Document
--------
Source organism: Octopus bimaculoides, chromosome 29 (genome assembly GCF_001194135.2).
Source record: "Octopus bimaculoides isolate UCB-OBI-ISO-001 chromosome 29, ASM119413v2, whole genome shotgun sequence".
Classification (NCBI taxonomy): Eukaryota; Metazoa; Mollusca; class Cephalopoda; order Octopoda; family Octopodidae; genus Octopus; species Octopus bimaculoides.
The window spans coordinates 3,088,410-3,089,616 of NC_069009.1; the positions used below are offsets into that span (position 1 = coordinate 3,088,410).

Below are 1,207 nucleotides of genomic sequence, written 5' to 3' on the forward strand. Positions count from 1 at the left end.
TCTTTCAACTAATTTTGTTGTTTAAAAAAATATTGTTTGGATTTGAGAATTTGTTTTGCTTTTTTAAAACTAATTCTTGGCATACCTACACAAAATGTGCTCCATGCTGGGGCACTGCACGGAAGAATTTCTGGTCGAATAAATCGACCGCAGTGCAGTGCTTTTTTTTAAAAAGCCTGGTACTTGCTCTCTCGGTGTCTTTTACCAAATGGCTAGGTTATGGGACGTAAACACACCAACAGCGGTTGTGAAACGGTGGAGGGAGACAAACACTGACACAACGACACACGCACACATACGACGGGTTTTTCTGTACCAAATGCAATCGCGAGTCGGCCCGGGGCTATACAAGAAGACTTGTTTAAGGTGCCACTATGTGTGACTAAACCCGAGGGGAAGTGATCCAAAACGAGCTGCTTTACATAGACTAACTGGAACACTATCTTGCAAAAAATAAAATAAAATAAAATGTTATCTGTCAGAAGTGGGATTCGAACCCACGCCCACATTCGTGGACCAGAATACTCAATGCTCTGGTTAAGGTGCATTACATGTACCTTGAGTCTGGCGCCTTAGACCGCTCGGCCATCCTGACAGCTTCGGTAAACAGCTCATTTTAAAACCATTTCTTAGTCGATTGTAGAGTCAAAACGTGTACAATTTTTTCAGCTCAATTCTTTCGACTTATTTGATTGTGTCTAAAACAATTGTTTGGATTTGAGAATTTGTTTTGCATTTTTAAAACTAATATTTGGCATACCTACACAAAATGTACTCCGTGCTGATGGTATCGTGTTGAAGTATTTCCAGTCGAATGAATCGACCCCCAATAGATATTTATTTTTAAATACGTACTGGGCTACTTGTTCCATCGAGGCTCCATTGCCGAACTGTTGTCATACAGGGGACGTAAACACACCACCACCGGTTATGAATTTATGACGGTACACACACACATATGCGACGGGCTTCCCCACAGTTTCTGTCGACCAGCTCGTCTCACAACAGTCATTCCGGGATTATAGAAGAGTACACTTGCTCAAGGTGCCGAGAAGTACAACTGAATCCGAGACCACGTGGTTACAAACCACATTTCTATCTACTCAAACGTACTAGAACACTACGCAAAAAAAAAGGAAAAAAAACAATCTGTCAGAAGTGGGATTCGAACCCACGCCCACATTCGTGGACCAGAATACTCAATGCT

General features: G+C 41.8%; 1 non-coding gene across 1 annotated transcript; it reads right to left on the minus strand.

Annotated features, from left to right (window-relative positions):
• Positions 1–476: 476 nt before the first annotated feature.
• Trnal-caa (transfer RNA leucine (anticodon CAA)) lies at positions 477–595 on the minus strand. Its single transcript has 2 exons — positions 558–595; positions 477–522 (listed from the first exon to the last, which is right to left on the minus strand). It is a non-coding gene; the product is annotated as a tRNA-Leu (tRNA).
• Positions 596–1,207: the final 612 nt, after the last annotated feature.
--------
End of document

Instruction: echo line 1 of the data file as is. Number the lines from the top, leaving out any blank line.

Source organism: Octopus bimaculoides, chromosome 29 (genome assembly GCF_001194135.2).